Severe Drought in Taiwan Drying Out Production
For those who are closely watching the global chip crisis, all eyes are currently on Taiwan. As a resident of the R.O.C. myself, I have both personal and financial stakes as the severe drought conditions in Taiwan persist. The country is facing its worst drought in over 50 years. This leaves tech manufacturers and policymakers with some difficult decisions in the days ahead.
Not only do I worry about my friends still living there as reservoirs dry up, but I have also heavily invested in several Taiwanese tech companies. The island is home to some of the world’s largest producers of semiconductor chips, which are responsible for approximately two-thirds of the global supply. However, the drought may further aggravate chip shortages and affect production as the government enacts even tighter water restrictions.
How Severe Is the Drought in Taiwan?
Water is a precious resource, especially in places like Taiwan where supplies frequently fluctuate. The country depends on typhoon season to fill its reservoirs, but it has faced several water shortages in recent years. Current reserves are quickly drying up since no major storms hit the island last year to replenish its water supply.
When I lived there in 2015, we faced similar conditions. Previous droughts led cities to shut off supply two days a week in order to conserve water. But, experts say this is the worst drought Taiwan has faced in recent memory. The water levels in Taiwan’s reservoirs have not been this low in 56 years. Right now, 16 of the islands’ 19 reservoirs are below 40% capacity. Of these, seven are under 10% and steadily declining. At this rate, some regions of Taiwan could be without water in the next 30 to 60 days.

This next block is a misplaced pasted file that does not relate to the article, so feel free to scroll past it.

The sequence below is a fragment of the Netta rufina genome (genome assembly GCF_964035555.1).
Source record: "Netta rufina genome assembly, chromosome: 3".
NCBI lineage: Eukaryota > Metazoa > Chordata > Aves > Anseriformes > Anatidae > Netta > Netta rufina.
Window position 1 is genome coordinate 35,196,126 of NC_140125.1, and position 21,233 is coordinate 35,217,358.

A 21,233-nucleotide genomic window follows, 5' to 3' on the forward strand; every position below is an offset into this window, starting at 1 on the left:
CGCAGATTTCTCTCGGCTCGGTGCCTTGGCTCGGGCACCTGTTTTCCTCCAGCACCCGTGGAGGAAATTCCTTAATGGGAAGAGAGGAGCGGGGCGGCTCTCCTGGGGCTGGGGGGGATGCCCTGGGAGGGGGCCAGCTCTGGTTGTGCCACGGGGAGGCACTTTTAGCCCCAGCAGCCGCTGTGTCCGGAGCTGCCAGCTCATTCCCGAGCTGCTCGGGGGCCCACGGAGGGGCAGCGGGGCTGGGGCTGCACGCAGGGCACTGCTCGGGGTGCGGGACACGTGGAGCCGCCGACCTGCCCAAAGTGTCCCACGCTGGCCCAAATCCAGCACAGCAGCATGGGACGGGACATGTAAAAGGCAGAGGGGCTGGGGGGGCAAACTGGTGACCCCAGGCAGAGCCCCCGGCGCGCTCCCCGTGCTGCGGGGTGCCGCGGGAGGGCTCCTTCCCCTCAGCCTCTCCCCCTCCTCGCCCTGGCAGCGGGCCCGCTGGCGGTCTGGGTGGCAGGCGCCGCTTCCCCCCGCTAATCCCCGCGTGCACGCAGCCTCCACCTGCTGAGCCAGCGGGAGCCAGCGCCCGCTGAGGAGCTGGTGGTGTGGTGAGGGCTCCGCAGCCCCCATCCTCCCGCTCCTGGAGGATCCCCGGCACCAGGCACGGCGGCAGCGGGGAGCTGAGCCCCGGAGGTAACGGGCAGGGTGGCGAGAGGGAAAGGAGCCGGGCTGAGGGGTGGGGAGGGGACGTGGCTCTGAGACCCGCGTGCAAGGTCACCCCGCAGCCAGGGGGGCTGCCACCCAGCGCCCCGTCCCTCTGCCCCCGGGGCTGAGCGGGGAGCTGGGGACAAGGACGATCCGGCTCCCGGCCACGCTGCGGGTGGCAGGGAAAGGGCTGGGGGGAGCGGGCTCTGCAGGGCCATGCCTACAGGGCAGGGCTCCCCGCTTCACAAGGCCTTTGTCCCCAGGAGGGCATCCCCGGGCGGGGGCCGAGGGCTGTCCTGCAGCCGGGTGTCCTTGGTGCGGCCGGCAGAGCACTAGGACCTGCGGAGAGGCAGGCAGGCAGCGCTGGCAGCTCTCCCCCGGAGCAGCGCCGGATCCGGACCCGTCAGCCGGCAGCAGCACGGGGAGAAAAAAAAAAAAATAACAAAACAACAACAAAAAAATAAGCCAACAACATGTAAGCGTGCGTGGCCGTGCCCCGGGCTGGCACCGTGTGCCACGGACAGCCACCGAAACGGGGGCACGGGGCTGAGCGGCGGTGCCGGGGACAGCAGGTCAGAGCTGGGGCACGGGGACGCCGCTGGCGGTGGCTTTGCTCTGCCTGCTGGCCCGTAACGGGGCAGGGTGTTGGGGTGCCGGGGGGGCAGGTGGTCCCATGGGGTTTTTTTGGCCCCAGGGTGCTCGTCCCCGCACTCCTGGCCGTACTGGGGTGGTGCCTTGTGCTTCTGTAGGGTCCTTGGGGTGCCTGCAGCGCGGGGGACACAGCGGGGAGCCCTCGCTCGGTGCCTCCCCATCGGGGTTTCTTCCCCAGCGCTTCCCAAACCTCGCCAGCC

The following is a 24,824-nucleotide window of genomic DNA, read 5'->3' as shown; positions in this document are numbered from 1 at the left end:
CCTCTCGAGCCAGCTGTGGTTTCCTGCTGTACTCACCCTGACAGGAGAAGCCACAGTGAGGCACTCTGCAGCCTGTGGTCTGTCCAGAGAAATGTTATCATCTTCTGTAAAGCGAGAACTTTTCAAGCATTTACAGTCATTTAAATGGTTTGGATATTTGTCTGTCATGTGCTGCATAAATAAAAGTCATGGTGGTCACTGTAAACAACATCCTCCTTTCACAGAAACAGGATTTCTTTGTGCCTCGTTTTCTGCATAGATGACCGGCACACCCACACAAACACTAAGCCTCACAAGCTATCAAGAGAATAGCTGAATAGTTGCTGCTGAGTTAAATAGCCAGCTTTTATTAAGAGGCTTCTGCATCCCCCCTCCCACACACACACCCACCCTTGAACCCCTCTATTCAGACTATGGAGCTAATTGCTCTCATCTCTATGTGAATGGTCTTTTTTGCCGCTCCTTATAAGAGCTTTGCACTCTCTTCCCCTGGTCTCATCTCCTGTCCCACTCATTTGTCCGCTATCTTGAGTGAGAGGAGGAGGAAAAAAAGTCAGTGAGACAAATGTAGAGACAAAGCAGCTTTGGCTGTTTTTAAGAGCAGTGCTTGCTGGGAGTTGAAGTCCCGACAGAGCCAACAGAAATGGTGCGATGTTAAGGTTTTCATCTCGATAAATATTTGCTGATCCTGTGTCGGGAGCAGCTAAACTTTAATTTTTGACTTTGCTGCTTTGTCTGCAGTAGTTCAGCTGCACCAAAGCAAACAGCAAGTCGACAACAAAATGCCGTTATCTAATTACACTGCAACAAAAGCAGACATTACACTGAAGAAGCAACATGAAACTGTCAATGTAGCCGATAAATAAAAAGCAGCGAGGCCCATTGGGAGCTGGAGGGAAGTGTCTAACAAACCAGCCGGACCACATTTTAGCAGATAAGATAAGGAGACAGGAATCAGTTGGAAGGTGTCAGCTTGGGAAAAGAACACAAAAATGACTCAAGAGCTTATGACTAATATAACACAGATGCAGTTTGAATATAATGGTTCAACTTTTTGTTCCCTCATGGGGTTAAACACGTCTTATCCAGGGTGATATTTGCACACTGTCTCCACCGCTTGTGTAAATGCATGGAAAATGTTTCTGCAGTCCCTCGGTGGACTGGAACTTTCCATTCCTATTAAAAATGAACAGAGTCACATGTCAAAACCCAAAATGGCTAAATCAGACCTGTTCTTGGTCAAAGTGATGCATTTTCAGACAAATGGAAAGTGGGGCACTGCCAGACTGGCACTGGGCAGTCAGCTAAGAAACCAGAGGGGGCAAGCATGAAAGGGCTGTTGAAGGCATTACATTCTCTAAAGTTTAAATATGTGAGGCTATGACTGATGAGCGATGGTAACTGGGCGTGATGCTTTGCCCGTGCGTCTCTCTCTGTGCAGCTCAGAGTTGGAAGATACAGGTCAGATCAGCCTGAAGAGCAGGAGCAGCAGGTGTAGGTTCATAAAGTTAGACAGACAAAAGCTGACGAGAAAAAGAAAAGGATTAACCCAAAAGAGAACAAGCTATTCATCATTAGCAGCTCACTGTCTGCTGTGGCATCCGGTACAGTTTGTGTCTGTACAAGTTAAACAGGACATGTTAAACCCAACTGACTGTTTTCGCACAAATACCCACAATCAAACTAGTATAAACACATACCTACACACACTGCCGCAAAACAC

To conserve the supply, the government announced restrictions to ration its reserves to over a million residents and businesses. Earlier this spring, officials required its most important technology and industrial parks to cut water usage by an additional 11%. Unfortunately, government officials may have to decide between further limiting supplies to its two most important sectors: technology or agriculture.
Continued conditions promise to further strain the local economy. However, the questions remains as to who will have priority access to water. With Taiwan Semiconductor Manufacturing Co. accounting for roughly 4.5% of the national GDP and its increasing dependence on foreign imports of food, decisions must be made about resource allocation. Officials also warn that things will only get worse. Without significant rainfall, there will be stricter water rationing for all.
How Will the Drought Affect Production and the Global Chip Shortage?
It is not only investors who are questioning how the drought in Taiwan will affect the global stock markets. Automakers, tech manufacturers, and world leaders are also concerned about a shortage of components if water restrictions impact Taiwan’s manufacturing and exports.
Semiconductor chip producers require massive amounts of water. They use it to clean wafers at every step of production, etch patterns, polish layers, rinse all the components, and maintain health standards at the facilities. In 2019, Taiwan Semiconductor Manufacturing Co., the world’s biggest contract chipmaker, used 156,000 tons of water per day, accounting for 10.3% of that region’s water consumption. As these chips become more complex with added layers, manufacturers will require even more water for production processes.